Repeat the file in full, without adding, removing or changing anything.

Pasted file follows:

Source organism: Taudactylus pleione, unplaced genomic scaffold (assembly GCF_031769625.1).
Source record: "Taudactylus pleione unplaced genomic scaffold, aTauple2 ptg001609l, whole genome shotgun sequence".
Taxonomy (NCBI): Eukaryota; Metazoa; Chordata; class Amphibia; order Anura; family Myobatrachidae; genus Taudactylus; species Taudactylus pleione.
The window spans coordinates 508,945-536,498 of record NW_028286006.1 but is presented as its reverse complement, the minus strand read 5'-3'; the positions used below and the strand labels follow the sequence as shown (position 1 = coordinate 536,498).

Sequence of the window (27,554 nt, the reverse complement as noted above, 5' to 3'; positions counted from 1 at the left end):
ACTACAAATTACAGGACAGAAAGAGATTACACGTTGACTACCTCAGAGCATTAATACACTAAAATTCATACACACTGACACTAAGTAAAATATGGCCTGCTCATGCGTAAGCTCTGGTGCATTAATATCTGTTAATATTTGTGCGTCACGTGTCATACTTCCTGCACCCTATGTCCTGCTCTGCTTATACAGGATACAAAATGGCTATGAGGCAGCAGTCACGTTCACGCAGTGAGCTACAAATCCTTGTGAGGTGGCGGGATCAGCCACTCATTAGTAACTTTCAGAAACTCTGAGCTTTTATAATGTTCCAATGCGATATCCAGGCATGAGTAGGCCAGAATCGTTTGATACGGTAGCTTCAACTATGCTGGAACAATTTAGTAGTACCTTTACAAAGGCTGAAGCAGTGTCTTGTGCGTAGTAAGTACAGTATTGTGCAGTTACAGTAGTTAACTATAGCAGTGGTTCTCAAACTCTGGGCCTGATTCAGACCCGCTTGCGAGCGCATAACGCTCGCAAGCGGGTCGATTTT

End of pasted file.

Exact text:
Source organism: Taudactylus pleione, unplaced genomic scaffold (assembly GCF_031769625.1).
Source record: "Taudactylus pleione unplaced genomic scaffold, aTauple2 ptg001609l, whole genome shotgun sequence".
Taxonomy (NCBI): Eukaryota; Metazoa; Chordata; class Amphibia; order Anura; family Myobatrachidae; genus Taudactylus; species Taudactylus pleione.
The window spans coordinates 508,945-536,498 of record NW_028286006.1 but is presented as its reverse complement, the minus strand read 5'-3'; the positions used below and the strand labels follow the sequence as shown (position 1 = coordinate 536,498).

Sequence of the window (27,554 nt, the reverse complement as noted above, 5' to 3'; positions counted from 1 at the left end):
ACTACAAATTACAGGACAGAAAGAGATTACACGTTGACTACCTCAGAGCATTAATACACTAAAATTCATACACACTGACACTAAGTAAAATATGGCCTGCTCATGCGTAAGCTCTGGTGCATTAATATCTGTTAATATTTGTGCGTCACGTGTCATACTTCCTGCACCCTATGTCCTGCTCTGCTTATACAGGATACAAAATGGCTATGAGGCAGCAGTCACGTTCACGCAGTGAGCTACAAATCCTTGTGAGGTGGCGGGATCAGCCACTCATTAGTAACTTTCAGAAACTCTGAGCTTTTATAATGTTCCAATGCGATATCCAGGCATGAGTAGGCCAGAATCGTTTGATACGGTAGCTTCAACTATGCTGGAACAATTTAGTAGTACCTTTACAAAGGCTGAAGCAGTGTCTTGTGCGTAGTAAGTACAGTATTGTGCAGTTACAGTAGTTAACTATAGCAGTGGTTCTCAAACTCTGGGCCTGATTCAGACCCGCTTGCGAGCGCATAACGCTCGCAAGCGGGTCGATTTT